ALICE mission

The ALICE Collaboration has built a detector optimized to study the collisions of nuclei at the ultra-relativistic energies provided by the LHC. The aim is to study the physics of strongly interacting matter at the highest energy densities reached so far in the laboratory. In such conditions, an extreme phase of matter - called the quark-gluon plasma - is formed. Our universe is thought to have been in such a primordial state for the first few millionths of a second after the Big Bang, before quarks and gluons were bound together to form protons and neutrons. Recreating this primordial state of matter in the laboratory and understanding how it evolves will allow us to shed light on questions about how matter is organized and the mechanisms that confine quarks and gluons. For this purpose, we are carrying out a comprehensive study of the hadrons, electrons, muons, and photons produced in the collisions of heavy nuclei (208Pb). ALICE is also studying proton-proton and proton-nucleus collisions both as a comparison with nucleus-nucleus collisions and in their own right. In 2021 ALICE is completing a significant upgrade of its detectors to further enhance its capabilities and continue its scientific journey at the LHC for many years to come.

Recent highlights


Recent highlights

Proton-φ momentum correlation function as a function of relative momentum, compared to the fit function, measured for the first time by the ALICE collaboration at the LHC in pp collisions at 13 TeV.
Inclusive J/ψ production cross section measured at midrapidity for pp collisions compared to model calculations (left), and the beauty cross section at midrapidty as a function of c.m. energy (right panel).
The ALICE Collaboration participates in EPS-HEP2021 with 1 plenary, 27 parallel and 7 poster presenters.

Latest ALICE Submissions

General balance functions of identified charged hadron pairs of $(π,{\rm K},{\rm p})$ in Pb$-$Pb collisions at $\sqrt{s_{\rm NN}} = 2.76$ TeVFirst measurements of balance functions (BFs) of all combinations of identified charged hadron $(\pi,\rm K,\rm p)$ pairs in Pb$-$Pb collisions at $\sqrt{s_{\rm NN}} = 2.76$ TeV recorded by the ALICE detector are presented. The BF measurements are carried out as two-dimensional differential correlators versus the relative rapidity ($\Delta y$) and azimuthal angle ($\Delta\varphi$) of hadron pairs, and studied as a function of collision centrality. The $\Delta\varphi$ dependence of BFs is expected to be sensitive to the light quark diffusivity in the quark$-$gluon plasma. While the BF azimuthal widths of all pairs substantially decrease from peripheral to central collisions, the longitudinal widths exhibit mixed behaviors: BFs of $\pi\pi$ and cross-species pairs narrow significantly in more central collisions, whereas those of $\rm KK$ and $\rm pp$ are found to be independent of collision centrality. This dichotomy is qualitatively consistent with the presence of strong radial flow effects and the existence of two stages of quark production in relativistic heavy-ion collisions. Finally, the first measurements of the collision centrality evolution of BF integrals are presented, with the observation that charge balancing fractions are nearly independent of collision centrality in Pb$-$Pb collisions. Overall, the results presented provide new and challenging constraints for theoretical models of hadron production and transport in relativistic heavy-ion collisions.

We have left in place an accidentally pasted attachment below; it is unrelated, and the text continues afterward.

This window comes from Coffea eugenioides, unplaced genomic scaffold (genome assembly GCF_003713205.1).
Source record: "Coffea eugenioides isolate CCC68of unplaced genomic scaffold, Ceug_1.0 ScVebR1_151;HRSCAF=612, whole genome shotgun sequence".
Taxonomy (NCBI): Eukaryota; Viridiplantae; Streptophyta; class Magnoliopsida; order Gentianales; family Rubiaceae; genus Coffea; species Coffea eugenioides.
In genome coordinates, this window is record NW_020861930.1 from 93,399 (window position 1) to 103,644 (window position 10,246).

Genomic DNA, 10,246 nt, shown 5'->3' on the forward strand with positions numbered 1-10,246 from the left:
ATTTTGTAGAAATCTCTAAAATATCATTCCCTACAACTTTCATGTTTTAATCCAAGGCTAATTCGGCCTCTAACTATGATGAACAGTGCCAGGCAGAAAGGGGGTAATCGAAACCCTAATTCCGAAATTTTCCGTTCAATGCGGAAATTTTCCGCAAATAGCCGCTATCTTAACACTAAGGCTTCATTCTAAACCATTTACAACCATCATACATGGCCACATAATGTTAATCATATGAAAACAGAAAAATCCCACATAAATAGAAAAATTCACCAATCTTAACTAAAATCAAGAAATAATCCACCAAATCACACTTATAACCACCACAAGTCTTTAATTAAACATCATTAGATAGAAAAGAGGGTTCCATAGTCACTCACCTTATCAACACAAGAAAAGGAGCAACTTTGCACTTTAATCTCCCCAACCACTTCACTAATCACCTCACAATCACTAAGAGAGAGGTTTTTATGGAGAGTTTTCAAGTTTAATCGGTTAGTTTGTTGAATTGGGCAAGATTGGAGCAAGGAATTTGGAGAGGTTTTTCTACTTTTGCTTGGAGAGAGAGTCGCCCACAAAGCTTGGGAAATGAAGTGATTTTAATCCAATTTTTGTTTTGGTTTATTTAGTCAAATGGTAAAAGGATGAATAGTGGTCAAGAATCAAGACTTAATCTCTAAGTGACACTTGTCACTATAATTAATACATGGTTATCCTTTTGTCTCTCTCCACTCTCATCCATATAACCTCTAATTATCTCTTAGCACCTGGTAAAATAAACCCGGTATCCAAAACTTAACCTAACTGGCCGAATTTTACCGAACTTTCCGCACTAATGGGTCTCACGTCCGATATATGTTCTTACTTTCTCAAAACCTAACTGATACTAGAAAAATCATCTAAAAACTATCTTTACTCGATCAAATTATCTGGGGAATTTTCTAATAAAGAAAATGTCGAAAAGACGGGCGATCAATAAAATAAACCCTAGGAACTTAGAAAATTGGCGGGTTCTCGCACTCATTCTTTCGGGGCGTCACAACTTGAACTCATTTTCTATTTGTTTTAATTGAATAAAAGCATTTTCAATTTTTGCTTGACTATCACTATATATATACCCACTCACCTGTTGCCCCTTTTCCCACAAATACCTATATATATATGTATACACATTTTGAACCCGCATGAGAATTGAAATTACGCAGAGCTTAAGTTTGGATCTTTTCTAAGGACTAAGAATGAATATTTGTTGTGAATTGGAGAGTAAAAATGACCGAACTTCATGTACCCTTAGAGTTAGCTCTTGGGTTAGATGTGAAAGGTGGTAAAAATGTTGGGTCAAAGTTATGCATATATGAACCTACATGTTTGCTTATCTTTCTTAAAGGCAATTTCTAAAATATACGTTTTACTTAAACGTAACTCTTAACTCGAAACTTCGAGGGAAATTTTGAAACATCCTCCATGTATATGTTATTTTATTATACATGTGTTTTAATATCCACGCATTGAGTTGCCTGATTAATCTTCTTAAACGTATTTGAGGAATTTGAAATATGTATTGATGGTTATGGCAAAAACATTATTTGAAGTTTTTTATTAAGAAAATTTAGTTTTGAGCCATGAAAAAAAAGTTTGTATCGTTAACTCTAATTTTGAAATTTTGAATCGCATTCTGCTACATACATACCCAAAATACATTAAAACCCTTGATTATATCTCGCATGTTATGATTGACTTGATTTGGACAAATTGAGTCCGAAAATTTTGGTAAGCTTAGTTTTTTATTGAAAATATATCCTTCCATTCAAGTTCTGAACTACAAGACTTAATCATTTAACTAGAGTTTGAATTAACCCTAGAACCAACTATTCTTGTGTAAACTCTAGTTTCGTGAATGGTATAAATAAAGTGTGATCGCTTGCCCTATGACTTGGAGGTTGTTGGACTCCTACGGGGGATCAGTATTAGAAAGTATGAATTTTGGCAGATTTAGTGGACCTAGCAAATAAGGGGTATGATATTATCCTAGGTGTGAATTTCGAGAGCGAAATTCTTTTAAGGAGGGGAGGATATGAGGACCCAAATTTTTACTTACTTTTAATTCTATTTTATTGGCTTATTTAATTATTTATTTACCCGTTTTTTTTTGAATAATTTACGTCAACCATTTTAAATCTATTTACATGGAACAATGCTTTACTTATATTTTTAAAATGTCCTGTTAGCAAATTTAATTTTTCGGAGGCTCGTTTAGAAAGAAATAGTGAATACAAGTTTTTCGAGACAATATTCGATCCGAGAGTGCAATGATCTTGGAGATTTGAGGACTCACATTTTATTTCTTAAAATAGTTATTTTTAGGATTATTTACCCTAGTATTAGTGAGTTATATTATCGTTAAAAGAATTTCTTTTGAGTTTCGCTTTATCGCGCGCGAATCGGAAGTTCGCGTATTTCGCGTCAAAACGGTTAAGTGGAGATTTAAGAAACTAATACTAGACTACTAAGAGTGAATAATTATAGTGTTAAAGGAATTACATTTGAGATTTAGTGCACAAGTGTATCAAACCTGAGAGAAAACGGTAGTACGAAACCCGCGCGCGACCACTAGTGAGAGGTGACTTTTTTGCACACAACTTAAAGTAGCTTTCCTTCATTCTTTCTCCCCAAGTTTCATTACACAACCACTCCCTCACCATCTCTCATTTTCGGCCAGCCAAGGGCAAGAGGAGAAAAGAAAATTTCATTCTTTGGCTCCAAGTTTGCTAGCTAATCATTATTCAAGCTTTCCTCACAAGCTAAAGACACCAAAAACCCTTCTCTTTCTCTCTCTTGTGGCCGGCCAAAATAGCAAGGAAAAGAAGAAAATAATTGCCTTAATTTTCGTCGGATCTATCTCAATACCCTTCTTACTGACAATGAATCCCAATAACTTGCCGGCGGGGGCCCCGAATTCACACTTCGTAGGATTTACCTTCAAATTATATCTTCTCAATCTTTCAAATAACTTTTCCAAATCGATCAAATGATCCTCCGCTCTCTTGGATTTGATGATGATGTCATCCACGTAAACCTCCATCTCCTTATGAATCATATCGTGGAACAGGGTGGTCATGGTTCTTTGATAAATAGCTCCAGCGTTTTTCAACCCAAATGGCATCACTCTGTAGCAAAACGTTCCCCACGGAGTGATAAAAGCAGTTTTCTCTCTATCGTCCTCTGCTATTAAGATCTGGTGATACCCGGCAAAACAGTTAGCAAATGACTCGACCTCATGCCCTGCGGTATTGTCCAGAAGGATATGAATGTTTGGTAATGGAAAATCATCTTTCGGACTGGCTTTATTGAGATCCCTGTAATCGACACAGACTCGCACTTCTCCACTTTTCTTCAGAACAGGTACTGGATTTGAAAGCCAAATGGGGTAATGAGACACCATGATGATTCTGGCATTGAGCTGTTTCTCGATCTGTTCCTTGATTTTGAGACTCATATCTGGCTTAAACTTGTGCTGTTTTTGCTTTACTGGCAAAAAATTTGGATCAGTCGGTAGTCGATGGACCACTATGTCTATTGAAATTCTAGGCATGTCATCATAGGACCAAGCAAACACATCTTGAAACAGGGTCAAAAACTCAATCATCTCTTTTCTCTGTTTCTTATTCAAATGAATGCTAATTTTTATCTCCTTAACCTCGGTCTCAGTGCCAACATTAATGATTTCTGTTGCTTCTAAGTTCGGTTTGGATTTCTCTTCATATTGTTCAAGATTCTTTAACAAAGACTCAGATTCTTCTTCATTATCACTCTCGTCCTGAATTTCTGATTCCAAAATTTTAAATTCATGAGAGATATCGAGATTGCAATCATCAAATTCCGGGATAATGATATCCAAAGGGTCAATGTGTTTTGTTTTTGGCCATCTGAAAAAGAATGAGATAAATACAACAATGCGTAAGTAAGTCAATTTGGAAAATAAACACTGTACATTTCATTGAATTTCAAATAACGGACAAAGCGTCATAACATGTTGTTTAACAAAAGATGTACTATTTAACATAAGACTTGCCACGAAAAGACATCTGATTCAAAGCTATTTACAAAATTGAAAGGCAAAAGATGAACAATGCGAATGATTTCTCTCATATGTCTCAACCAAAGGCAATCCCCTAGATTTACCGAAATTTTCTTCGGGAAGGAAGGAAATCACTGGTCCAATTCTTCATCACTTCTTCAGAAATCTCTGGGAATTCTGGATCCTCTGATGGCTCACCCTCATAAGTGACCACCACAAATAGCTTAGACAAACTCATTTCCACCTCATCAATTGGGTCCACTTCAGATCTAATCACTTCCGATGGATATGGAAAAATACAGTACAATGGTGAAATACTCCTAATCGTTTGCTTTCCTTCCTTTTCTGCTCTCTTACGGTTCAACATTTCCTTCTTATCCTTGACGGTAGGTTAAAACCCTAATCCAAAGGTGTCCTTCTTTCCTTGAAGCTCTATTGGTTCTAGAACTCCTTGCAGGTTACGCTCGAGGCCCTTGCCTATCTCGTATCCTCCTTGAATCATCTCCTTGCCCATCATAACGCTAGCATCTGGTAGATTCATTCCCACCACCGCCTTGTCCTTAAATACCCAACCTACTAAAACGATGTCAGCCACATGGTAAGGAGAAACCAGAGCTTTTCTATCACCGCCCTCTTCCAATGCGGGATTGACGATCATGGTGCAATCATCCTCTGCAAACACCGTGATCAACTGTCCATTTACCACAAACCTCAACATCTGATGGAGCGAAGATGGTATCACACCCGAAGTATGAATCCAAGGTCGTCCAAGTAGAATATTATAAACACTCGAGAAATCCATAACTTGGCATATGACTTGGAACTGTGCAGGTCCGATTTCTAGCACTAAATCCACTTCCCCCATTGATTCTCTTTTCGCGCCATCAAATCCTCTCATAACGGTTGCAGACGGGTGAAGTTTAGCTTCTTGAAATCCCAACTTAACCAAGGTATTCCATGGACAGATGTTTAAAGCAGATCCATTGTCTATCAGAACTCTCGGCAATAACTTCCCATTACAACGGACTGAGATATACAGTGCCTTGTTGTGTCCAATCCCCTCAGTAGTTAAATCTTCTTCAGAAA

Measurement of inclusive charged-particle b-jet production in pp and p-Pb collisions at $\sqrt{s_{\rm NN}} = 5.02$ TeVA measurement of the inclusive b-jet production cross section is presented in pp and p-Pb collisions at $\sqrt{s_{\rm NN}} = 5.02$ TeV, using data collected with the ALICE detector at the LHC. The jets were reconstructed in the central rapidity region $|\eta| < ~0.5$ from charged particles using the anti-$k_{\rm T}$ algorithm with resolution parameter $R=0.4$. Identification of b jets exploits the long lifetime of b-hadrons, using the properties of secondary vertices and impact parameter distributions. The $p_{\rm T}$-differential inclusive production cross section of b jets, as well as the corresponding inclusive b-jet fraction, are reported for pp and p-Pb collisions in the jet transverse momentum range $10 \le p_{\text{T, ch jet}} \le 100$ GeV/$c$, together with the nuclear modification factor, $R_{\rm pPb}^{\text{b-jet}}$. The analysis thus extends the lower $p_{\rm T}$ limit of b-jet measurements at the LHC. The nuclear modification factor is found to be consistent with unity, indicating that the production of b jets in p--Pb at $\sqrt{s_{\rm NN}} = 5.02$ TeV is not affected by cold nuclear matter effects within the current precision. The measurements are well reproduced by POWHEG NLO pQCD calculations with PYTHIA fragmentation.